Deception – the unacceptable face of Public Health
Professor Dame Sally Davies is the Chief Medical Officer for England, the most senior medical advisor to the Government in the UK, equivalent to the Surgeon General in the USA. Under the auspices of this role, she is a member of the Board of the NHS, a civil servant in the Department of Health, and head of the medical civil service.
As the country’s most senior doctor, her role includes preparing and reviewing policy in addition to advising Ministers, and specifically in areas where there is public concern or controversy, which most certainly includes e-cigarettes. The CMO role is explicitly a public health role. When it comes to political influence on matters of health in the UK, there is no higher authority than the Professor.
For these reasons, knowingly giving deceptive information is a direct breach of ethics, duty and care – a fact that Public Health England includes in its Code of Conduct, and even the WHO recognises, saying “Do not knowingly mislead, or allow others to be misled, about scientific matters”.
In an recent interview with BBC News regarding the announcement of a ban on smoking cars containing children (viewable here), Dame Sally was asked whether the ban included vaping, to which she uttered the incredible statement:
“We dont yet know about vaping. I mean clearly they put in flavourings, we don’t know the impact of those. Butterscotch has had to be withdrawn because people got chronic lung disease.”
Sorry, what?? People got chronic lung disease? Well that sounds serious… perhaps I’d better not switch to vaping after all, they dont sound as safe as my nice tobacco cigarettes.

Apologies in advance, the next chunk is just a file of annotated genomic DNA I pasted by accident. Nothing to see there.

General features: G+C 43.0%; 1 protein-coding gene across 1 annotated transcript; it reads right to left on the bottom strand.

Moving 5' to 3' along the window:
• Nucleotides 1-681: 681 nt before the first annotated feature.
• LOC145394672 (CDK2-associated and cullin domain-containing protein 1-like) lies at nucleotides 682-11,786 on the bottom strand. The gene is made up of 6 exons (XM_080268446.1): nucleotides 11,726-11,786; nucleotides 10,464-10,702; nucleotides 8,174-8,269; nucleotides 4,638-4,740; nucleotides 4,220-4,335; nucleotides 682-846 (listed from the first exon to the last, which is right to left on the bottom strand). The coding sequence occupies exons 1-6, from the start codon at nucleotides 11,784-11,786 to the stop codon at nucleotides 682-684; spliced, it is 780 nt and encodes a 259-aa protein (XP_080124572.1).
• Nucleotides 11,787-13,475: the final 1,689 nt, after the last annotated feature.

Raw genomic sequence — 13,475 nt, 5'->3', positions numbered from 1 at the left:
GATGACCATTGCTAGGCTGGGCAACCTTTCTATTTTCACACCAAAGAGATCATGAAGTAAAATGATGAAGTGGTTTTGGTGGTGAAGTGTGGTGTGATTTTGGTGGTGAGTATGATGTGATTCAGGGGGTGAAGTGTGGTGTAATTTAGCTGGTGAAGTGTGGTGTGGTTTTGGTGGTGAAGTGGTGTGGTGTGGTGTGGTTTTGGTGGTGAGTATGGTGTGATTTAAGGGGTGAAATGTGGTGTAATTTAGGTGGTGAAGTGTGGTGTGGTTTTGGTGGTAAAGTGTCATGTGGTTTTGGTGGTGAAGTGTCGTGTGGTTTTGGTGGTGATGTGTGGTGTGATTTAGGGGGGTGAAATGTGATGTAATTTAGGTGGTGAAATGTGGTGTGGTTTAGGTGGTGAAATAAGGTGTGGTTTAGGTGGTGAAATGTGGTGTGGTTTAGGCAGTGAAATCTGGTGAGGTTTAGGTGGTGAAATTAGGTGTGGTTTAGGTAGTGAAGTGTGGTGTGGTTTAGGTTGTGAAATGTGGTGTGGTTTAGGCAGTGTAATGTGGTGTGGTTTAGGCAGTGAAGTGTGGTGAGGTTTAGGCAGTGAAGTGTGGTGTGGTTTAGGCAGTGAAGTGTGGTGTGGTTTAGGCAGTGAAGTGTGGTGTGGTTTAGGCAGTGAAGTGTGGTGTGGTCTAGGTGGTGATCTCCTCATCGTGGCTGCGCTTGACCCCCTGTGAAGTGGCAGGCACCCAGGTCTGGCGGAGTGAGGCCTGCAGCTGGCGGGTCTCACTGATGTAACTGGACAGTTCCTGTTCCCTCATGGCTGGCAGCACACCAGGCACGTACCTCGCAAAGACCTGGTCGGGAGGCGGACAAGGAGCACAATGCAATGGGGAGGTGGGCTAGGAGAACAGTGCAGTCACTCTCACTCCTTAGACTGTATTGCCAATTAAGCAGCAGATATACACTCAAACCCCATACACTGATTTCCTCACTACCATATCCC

This statement is, quite simply, a lie. Nobody has EVER “got chronic lung disease” from vaping butterscotch or any other flavour. In fact nobody has “got chronic lung disease” from vaping, period. Butterscotch has NOT been withdrawn. In fact you can buy it practically anywhere.
She appears to be conflating two media scare stories here.
The first seems to be a story first broadcast on BBC Inside Out, where a bottle of VIP Butterscotch ejuice was found to have traces of diacetyl, which in sufficient quantities and exposure can lead to bronchiolitis obliterans (popcorn lung), although NO case of this has ever been reported from either vaping or smoking, and cigarette smoke contains magnitudes more diacetyl than that found in the bottle from VIP (0.05 to 0.1%). The full story can be found here from ECITA, so I wont go into detail. Go read that for more info.
I can only think that the second conflated story is a 2011 media scare surrounding a man who died of lipoid pneumonia, and whose GP blamed it on vaping, despite that fact that glycols simply cannot cause it. This has been comprehensively debunked, notably by Dr Konstantinos Farsalinos here.
She’s lying, and considering her access to relevant scientific knowledge and expertise, I would have to say she is deliberately doing so. There is some evidence to support this. Lets take a look at the clip itself.
Researchers from the University of British Columbia, reported in the Telegraph, state:
“Facial cues are an important, but often ignored, aspect of credibility assessments where an emotional issue is in question. Cues to emotional deception are likely to occur when the underlying emotion a liar is attempting to mask, is relatively strong.”
The report continues “Liars also had increased activity of the “zygomatic major muscles”, located around the mouth, which caused them to inadvertently lift their lips into a smile.”
Such deceptive statements are utterly unacceptable for someone in her position of authority. Its outrageous that she should make such false statements publicly, and she MUST be held accountable for them. If two smokers who watched that interview were scared off switching to vaping, one of them will die from it, and the responsibility for that death will lie with Professor Dame Sally Davies, Chief Medical Officer.